Consider the following implemntation of a Binary class representation of an integer:

```
class Binary {
private:
int *digits;
int first1;
public:
Binary() {
digits = new int[128];
digits[0]=0;
first1=0;
}
~Binary() {
cout<<"deleting"<<endl;
delete [] digits;
}
Binary(const Binary& b){
digits = new int[128];
memcpy(digits,b.digits,128*sizeof(int));
first1=b.first1;
}
explicit Binary(double x){
int n=(int)x,i;
digits = new int[128];
for (i=0; n ; i++,n>>=1) digits[i]=(n & 1)? 1:0;
first1=i-1;
}
Binary& operator =(const Binary& b){
if (this==&b) return *this;
memcpy(digits,b.digits,128*sizeof(int));
first1=b.first1;
return *this;
}
Binary(int n) {
int i;
digits = new int[128];
for (i=0; n ; i++,n>>=1) digits[i]=(n & 1)? 1:0;
first1=i-1;
}
void print() {
for (int i=first1; i>=0 ; i--) cout<<digits[i];
cout<<endl;
}
operator int() {
int x = 1,sum=0;
for (int i=0; i<=first1 ; i++,x<<=1) sum+=digits[i]*x;
return sum;
}
Binary& operator +(Binary& a) {
int overflow = 0;
Binary* b1=new Binary();
int max = a.first1>this->first1? a.first1 : this->first1,bit;
for (int i=0; i<=max ; i++) {
bit=a.digits[i]+this->digits[i]+overflow;
overflow=0;
if (bit>1) overflow=1;
b1->digits[i]=bit%2;
}
return *b1;
}
};
```

and the main using it:

```
int main() {
Binary b(91);
int x=9;
Binary *b2=new Binary();
*b2=b+x;
x=*b2;
b2->print();
cout<<" = "<<x;
cin>>x;
}
```

lets talk about the line:

```
*b2=b+x;
```

first the compiler implicitly allocates a new binary instance for int x, then using it as a paramater for the addition, then creates a new binary instance for the addition result and copies it bit by bit to *b2.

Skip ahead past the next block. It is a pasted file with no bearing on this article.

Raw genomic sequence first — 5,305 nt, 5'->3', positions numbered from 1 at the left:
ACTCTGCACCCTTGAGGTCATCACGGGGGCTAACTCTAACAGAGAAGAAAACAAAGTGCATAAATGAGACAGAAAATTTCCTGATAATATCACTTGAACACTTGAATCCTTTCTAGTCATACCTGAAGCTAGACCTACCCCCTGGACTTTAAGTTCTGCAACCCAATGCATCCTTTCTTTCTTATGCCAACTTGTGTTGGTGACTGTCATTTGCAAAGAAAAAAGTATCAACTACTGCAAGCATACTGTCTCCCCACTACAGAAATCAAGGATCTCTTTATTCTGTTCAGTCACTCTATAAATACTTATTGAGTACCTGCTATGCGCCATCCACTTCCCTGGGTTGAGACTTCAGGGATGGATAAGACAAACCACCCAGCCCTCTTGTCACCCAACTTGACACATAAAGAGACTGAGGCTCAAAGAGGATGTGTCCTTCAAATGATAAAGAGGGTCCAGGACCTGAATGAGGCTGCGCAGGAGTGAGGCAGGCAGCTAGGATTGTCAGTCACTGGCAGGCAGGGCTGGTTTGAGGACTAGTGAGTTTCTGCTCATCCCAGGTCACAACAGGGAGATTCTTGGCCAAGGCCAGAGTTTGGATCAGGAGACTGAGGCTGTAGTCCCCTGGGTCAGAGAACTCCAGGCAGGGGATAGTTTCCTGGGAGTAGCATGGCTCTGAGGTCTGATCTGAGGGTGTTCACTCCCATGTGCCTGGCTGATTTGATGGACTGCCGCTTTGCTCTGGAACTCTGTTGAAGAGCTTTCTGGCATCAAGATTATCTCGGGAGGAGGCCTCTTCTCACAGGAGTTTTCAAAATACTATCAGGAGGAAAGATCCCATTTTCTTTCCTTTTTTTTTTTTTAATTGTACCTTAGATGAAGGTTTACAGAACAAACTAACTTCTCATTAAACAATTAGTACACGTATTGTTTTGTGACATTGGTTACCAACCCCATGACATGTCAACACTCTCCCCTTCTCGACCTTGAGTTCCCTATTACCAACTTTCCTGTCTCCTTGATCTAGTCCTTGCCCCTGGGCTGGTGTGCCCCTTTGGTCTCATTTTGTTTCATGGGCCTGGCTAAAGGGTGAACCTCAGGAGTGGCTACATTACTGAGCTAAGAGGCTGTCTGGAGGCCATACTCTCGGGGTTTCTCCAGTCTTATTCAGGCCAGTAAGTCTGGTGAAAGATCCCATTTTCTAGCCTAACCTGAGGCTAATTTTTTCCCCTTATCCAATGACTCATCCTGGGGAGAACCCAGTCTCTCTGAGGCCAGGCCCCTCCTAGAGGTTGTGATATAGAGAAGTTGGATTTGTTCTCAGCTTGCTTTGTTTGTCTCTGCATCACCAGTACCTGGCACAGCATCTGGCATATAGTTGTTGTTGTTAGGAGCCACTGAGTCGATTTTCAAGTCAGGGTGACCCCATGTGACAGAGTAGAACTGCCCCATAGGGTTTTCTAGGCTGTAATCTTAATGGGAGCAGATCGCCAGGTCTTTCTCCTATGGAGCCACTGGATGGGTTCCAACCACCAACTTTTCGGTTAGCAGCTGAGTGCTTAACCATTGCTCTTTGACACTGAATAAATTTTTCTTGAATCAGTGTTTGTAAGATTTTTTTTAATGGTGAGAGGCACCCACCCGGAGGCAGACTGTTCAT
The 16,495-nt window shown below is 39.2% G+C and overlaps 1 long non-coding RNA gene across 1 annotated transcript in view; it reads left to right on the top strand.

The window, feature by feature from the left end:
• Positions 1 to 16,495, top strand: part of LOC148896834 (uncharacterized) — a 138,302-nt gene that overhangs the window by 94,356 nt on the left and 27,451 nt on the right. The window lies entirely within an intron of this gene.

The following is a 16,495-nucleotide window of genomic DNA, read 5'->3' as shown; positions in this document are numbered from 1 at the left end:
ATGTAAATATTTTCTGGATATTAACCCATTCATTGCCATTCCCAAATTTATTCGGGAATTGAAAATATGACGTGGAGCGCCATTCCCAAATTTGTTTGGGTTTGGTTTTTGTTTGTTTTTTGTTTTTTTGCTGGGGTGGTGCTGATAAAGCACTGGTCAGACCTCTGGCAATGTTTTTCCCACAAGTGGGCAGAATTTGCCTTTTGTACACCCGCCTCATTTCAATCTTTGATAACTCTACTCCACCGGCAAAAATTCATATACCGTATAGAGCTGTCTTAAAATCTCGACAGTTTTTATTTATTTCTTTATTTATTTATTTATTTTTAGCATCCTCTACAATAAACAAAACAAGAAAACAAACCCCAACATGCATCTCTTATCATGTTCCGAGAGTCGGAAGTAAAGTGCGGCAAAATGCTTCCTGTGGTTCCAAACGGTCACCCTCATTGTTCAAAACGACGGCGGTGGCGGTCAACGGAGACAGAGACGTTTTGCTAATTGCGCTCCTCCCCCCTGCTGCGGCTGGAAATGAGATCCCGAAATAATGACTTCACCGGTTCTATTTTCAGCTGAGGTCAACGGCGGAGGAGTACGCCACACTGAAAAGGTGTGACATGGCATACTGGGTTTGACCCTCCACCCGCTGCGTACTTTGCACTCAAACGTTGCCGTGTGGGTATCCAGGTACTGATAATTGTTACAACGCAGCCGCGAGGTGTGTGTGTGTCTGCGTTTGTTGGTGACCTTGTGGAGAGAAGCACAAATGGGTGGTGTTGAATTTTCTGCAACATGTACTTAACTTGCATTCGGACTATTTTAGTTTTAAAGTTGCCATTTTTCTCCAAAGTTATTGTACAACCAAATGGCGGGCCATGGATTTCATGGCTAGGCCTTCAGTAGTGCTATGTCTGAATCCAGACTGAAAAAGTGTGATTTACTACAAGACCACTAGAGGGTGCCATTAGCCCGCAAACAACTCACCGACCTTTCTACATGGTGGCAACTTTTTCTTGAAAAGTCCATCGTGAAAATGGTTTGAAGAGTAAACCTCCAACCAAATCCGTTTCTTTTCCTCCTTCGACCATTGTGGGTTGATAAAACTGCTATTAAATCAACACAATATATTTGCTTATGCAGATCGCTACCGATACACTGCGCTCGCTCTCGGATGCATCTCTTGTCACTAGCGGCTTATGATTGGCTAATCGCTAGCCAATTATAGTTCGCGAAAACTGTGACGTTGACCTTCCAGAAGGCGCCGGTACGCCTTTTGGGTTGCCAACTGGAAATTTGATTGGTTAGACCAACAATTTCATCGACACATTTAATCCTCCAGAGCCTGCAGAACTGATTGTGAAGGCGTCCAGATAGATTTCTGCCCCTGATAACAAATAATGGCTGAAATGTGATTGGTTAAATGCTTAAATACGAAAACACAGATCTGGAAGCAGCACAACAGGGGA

The problem is, that if you run this code, it only prints deleting ONCE, while there were 2 objects created for the execution of the command. apparently there's a leak comes from the addition code, in which i explicitly created a new object to return the result.

**Q1**: am i correct?

**Q2**: what can i do to overcome this?

**EDIT**:
The answer and more about the topic of operator overloading can be found here

`operator+`

should return`Binary`

, not`Binary&`

and it should not dynamically allocate an object. – James McNellis Jul 5 '12 at 21:25`operator+`

. – Benjamin Lindley Jul 5 '12 at 21:27Q2, start by replacing`int* digits`

with`std::vector<int> digits`

and eliminating all calls to`new`

and`delete`

. – Benjamin Lindley Jul 5 '12 at 21:33`double`

is wrong:`int`

has usually 32 bits (even on most x64 platforms – it depends on compiler) and`double`

is 64-bit. And also (that's what I've thought after seeing your class name and it got me confused) – this would be wrong behaviour: your class says, that it contains given number in binary, so just casting it to`int`

isn't expected at all. You should show binary representation of floating-point number, not just integer parts of it in U2. – Archie Jul 5 '12 at 23:12`operator+`

should return by value not reference, and he's right. How does that relate to`A=B=C`

? – Mooing Duck Jul 6 '12 at 0:29